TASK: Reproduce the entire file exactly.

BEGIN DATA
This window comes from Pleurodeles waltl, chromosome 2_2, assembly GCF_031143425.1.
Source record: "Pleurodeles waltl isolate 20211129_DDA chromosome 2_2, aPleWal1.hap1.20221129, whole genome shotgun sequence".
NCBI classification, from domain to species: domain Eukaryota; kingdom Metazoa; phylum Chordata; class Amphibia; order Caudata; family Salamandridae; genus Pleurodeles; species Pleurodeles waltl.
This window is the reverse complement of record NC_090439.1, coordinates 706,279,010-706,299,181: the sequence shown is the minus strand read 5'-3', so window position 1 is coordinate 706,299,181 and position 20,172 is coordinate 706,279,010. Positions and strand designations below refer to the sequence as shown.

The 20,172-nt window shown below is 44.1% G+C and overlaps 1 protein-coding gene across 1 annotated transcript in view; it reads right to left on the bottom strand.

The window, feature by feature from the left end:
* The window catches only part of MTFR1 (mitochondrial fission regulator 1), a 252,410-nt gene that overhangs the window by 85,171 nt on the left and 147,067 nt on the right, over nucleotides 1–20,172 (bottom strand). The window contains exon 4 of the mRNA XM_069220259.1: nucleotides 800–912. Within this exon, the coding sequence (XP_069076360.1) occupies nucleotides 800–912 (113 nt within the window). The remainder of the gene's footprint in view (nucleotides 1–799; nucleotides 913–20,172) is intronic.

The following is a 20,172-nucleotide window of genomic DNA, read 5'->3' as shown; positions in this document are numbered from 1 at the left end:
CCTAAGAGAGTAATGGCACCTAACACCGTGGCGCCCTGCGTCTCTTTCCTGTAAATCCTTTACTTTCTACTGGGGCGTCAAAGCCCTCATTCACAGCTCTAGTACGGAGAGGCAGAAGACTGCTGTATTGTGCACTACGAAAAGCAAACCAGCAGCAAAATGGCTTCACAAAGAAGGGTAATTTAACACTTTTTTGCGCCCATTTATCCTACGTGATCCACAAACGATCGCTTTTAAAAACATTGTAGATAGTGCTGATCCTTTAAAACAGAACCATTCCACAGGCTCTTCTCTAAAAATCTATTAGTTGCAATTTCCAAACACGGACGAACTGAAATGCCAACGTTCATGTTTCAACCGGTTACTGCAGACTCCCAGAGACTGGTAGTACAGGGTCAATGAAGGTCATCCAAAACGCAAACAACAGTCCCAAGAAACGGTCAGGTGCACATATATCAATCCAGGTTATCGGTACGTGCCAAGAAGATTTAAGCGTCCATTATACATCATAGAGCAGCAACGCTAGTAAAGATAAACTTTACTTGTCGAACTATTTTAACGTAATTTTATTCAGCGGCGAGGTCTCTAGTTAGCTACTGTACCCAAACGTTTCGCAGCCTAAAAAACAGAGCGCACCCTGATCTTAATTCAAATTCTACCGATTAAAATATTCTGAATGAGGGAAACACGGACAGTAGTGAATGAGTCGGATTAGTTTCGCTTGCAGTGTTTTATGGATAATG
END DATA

This window comes from Pleurodeles waltl, chromosome 2_2, assembly GCF_031143425.1.
Source record: "Pleurodeles waltl isolate 20211129_DDA chromosome 2_2, aPleWal1.hap1.20221129, whole genome shotgun sequence".
NCBI classification, from domain to species: domain Eukaryota; kingdom Metazoa; phylum Chordata; class Amphibia; order Caudata; family Salamandridae; genus Pleurodeles; species Pleurodeles waltl.
This window is the reverse complement of record NC_090439.1, coordinates 706,279,010-706,299,181: the sequence shown is the minus strand read 5'-3', so window position 1 is coordinate 706,299,181 and position 20,172 is coordinate 706,279,010. Positions and strand designations below refer to the sequence as shown.

The 20,172-nt window shown below is 44.1% G+C and overlaps 1 protein-coding gene across 1 annotated transcript in view; it reads right to left on the bottom strand.

The window, feature by feature from the left end:
* The window catches only part of MTFR1 (mitochondrial fission regulator 1), a 252,410-nt gene that overhangs the window by 85,171 nt on the left and 147,067 nt on the right, over nucleotides 1–20,172 (bottom strand). The window contains exon 4 of the mRNA XM_069220259.1: nucleotides 800–912. Within this exon, the coding sequence (XP_069076360.1) occupies nucleotides 800–912 (113 nt within the window). The remainder of the gene's footprint in view (nucleotides 1–799; nucleotides 913–20,172) is intronic.

The following is a 20,172-nucleotide window of genomic DNA, read 5'->3' as shown; positions in this document are numbered from 1 at the left end:
CCTAAGAGAGTAATGGCACCTAACACCGTGGCGCCCTGCGTCTCTTTCCTGTAAATCCTTTACTTTCTACTGGGGCGTCAAAGCCCTCATTCACAGCTCTAGTACGGAGAGGCAGAAGACTGCTGTATTGTGCACTACGAAAAGCAAACCAGCAGCAAAATGGCTTCACAAAGAAGGGTAATTTAACACTTTTTTGCGCCCATTTATCCTACGTGATCCACAAACGATCGCTTTTAAAAACATTGTAGATAGTGCTGATCCTTTAAAACAGAACCATTCCACAGGCTCTTCTCTAAAAATCTATTAGTTGCAATTTCCAAACACGGACGAACTGAAATGCCAACGTTCATGTTTCAACCGGTTACTGCAGACTCCCAGAGACTGGTAGTACAGGGTCAATGAAGGTCATCCAAAACGCAAACAACAGTCCCAAGAAACGGTCAGGTGCACATATATCAATCCAGGTTATCGGTACGTGCCAAGAAGATTTAAGCGTCCATTATACATCATAGAGCAGCAACGCTAGTAAAGATAAACTTTACTTGTCGAACTATTTTAACGTAATTTTATTCAGCGGCGAGGTCTCTAGTTAGCTACTGTACCCAAACGTTTCGCAGCCTAAAAAACAGAGCGCACCCTGATCTTAATTCAAATTCTACCGATTAAAATATTCTGAATGAGGGAAACACGGACAGTAGTGAATGAGTCGGATTAGTTTCGCTTGCAGTGTTTTATGGATAATG